Degree Type

Thesis

Date of Award

1-1-2006

Degree Name

Master of Science

Department

Greenlee School of Journalism and Communication

Major

Journalism and Mass Communication

Abstract

Singapore and China are two countries hit hard by the severe acute respiratory syndrome epidemic (SARS) in 2003. This study investigates how the two nation's leading newspapers, the People's Daily (China) and the Straits Times (Singapore) covered the outbreak, and analyzed the risk communication strategies employed by the two governments in dealing with SARS. Using content analysis, this study found that the Singapore paper reported the epidemic early, was more transparent with its coverage, and relied more on the use of health, economic, human interest, risk and morality frames to discuss the epidemic. On the other hand, the People's Daily reported the threat late, hid the real national situation from its audiences, and employed more political and responsibility frames in its SARS reports. The two newspapers cited government officials and local health reports the most as sources of information in their discourse about SARS.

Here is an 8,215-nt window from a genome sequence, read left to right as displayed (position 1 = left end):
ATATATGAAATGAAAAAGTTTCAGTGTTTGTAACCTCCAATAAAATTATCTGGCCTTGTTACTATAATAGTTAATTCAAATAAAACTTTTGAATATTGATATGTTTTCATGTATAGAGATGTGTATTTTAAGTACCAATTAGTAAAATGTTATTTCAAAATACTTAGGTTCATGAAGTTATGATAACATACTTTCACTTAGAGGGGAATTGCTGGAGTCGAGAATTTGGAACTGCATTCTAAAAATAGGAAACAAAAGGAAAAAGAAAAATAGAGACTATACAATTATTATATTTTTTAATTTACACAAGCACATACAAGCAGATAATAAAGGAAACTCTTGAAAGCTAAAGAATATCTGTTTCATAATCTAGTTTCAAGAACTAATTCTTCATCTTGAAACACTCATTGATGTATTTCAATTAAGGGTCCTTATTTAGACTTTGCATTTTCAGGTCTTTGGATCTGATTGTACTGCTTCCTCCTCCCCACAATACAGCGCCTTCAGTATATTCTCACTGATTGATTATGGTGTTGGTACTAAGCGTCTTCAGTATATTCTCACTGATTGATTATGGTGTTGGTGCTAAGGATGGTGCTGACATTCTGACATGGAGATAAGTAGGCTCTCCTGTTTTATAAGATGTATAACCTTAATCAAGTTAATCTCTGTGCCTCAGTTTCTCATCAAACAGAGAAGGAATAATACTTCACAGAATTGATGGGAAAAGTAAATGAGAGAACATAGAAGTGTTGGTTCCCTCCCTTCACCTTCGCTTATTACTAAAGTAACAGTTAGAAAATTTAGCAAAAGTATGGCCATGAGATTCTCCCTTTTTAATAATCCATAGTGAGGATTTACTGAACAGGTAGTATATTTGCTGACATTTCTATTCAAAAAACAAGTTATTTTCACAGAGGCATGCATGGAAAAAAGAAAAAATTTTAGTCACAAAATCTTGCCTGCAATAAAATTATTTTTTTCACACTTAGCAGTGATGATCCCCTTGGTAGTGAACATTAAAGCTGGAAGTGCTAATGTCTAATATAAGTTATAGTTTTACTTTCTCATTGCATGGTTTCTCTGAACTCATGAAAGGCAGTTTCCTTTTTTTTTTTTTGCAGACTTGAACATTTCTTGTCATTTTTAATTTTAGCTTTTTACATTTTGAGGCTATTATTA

DOI

https://doi.org/10.31274/rtd-20200618-40

Copyright Owner

Qun Li

Language

en

OCLC Number

79475075

File Format

application/pdf

File Size

68 pages

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